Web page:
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Matthews Immigration Group | Raleigh Law Firm | H-1B / H-1B1 / E-3

H-1B / H-1B1 / E-3 Visas

Generally, a citizen of a foreign country who wishes to enter the United States must first obtain a visa, either a nonimmigrant visa for a temporary stay or an immigrant visa for permanent residence. The visa allows a foreign citizen to travel to a U.S. port of entry and request permission of the U.S. immigration inspector to enter the United States. Nonimmigrant visas ("NIVs") are issued to individuals who intend to remain in the United States temporarily. NIVs are designated by letters of the alphabet. The type of visa a foreign national is issued depends principally upon the nature of the foreign national's proposed activities in the United States, the duration of those activities, and in some instances, his or her nationality. It is often easiest to understand NIVs and their limitations, criteria, and characteristics by distinguishing them in terms of the principal activity authorized by the visa: (a) employment-based NIVs; (b) NIVs for students and exchange visitors; (c) NIVs for business visitors and tourists; and (d) other NIV categories including diplomats, international civil servants, and family relatives.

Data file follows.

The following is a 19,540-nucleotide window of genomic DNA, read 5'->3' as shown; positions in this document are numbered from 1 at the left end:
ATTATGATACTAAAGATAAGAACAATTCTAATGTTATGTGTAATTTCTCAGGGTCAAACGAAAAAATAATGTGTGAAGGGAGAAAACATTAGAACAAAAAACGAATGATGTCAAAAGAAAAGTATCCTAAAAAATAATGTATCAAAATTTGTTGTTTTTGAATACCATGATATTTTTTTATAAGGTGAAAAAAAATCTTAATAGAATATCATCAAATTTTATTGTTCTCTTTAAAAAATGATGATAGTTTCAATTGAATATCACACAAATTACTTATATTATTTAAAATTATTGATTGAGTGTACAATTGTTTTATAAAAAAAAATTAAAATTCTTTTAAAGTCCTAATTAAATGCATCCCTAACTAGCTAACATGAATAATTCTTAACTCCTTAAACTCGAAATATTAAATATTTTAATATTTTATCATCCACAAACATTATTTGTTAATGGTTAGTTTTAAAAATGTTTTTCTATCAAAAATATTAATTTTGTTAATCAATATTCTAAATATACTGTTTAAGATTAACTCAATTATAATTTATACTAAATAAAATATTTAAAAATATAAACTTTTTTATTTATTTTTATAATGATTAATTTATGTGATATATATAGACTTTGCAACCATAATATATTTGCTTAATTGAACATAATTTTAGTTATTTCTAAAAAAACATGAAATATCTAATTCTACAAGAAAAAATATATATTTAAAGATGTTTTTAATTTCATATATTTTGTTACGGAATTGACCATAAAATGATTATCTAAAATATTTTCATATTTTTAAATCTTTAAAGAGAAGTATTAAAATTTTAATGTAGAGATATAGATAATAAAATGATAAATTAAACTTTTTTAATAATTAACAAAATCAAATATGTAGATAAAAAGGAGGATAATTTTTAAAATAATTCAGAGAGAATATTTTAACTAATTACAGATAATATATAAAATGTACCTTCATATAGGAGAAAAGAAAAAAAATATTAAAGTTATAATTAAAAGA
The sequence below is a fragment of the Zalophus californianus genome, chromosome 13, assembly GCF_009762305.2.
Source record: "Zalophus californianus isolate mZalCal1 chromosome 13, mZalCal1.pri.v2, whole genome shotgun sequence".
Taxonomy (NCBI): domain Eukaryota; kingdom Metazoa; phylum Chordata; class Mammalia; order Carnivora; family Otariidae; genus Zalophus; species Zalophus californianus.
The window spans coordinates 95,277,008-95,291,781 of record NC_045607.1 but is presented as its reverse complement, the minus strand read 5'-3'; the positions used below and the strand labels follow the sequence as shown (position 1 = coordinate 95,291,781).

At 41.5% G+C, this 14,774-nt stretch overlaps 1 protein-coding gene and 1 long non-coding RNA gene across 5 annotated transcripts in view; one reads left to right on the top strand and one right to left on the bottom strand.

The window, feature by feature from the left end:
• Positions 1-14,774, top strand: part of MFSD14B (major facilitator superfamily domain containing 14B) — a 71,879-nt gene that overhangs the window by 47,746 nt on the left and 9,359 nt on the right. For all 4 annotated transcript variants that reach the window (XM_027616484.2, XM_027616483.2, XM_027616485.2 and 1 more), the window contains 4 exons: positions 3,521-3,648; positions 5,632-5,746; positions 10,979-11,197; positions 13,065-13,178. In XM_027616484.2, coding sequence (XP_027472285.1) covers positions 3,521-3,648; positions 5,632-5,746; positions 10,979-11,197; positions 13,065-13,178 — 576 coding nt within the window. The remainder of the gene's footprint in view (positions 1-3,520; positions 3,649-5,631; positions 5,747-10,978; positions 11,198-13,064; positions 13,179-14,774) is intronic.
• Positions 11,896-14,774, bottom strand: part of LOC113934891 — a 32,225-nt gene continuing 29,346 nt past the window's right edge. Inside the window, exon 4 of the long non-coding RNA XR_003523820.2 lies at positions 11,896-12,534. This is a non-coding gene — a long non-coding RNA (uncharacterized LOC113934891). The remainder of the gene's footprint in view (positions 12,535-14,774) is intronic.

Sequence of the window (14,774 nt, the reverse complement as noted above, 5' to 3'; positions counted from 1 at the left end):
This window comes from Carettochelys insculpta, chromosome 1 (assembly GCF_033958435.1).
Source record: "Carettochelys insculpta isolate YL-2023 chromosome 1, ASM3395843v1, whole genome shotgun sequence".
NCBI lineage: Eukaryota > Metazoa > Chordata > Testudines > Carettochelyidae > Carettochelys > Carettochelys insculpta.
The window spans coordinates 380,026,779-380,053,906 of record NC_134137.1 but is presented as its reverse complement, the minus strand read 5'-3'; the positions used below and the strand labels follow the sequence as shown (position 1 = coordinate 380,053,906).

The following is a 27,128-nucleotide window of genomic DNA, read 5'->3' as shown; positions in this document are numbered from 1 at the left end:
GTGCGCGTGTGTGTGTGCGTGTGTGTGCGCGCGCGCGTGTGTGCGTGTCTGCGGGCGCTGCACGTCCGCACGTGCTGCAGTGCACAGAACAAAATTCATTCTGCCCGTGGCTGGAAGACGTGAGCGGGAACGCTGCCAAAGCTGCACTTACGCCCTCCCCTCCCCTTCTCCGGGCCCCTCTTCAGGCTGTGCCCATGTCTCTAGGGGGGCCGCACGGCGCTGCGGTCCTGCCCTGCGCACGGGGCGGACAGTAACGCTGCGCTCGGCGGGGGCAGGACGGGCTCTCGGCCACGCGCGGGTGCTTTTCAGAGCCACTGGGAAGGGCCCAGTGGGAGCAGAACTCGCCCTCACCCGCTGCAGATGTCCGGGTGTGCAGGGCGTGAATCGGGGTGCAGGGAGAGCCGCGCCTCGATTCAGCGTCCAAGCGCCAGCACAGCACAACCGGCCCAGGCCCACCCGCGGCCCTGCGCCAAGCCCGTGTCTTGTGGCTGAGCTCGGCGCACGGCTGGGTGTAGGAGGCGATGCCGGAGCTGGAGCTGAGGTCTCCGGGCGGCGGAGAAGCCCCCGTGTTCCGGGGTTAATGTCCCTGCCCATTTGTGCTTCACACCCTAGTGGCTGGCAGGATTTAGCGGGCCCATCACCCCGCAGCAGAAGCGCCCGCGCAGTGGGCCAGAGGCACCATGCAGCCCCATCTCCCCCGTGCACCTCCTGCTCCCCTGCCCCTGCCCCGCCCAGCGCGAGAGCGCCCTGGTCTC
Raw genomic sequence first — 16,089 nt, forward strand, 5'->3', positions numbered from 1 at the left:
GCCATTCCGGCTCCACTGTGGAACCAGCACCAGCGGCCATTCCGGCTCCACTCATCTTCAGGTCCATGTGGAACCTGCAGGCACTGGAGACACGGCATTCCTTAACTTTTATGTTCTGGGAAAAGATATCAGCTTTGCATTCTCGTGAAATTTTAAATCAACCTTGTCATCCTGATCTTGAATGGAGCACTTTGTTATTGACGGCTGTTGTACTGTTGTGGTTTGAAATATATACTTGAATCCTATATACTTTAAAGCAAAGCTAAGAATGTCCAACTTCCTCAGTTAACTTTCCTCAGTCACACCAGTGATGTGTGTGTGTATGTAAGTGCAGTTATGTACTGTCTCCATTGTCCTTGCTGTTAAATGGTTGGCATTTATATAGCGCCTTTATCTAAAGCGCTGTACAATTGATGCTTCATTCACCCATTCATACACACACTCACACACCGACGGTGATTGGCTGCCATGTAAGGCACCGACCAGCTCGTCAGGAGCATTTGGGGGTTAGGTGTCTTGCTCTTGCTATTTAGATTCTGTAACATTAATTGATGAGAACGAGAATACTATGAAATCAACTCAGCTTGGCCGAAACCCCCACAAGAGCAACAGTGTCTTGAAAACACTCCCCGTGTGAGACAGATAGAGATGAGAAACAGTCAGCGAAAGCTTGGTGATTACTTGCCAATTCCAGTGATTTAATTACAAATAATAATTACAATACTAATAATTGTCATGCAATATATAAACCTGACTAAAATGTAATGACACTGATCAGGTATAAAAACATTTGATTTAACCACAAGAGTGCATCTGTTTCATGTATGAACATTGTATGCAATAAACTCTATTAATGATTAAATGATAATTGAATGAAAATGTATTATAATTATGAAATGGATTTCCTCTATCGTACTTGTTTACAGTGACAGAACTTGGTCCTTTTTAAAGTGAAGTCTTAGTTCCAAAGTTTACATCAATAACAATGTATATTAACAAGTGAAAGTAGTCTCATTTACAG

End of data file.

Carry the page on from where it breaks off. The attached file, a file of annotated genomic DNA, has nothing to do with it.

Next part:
Temporary worker visas are for persons who want to enter the United States for employment lasting a fixed period of time and are not considered permanent or indefinite. Most of these visas requires the prospective employer to first file a petition with the U.S. Citizenship and Immigration Services ("USCIS"). An approved petition is required to apply for a work visa.

Specialty Occupation Professionals

(H-1B)

 

The H-1B visa category is designed to allow foreign professional workers to be employed by a U.S. employer in a "specialty occupation" for a specified period. It is a highly favored temporary visa category for employers in need of skilled professionals; however, its availability is seriously limited as there is an annual cap applied to H-1Bs. Please see the section below on the H-1B Visa Cap for more information.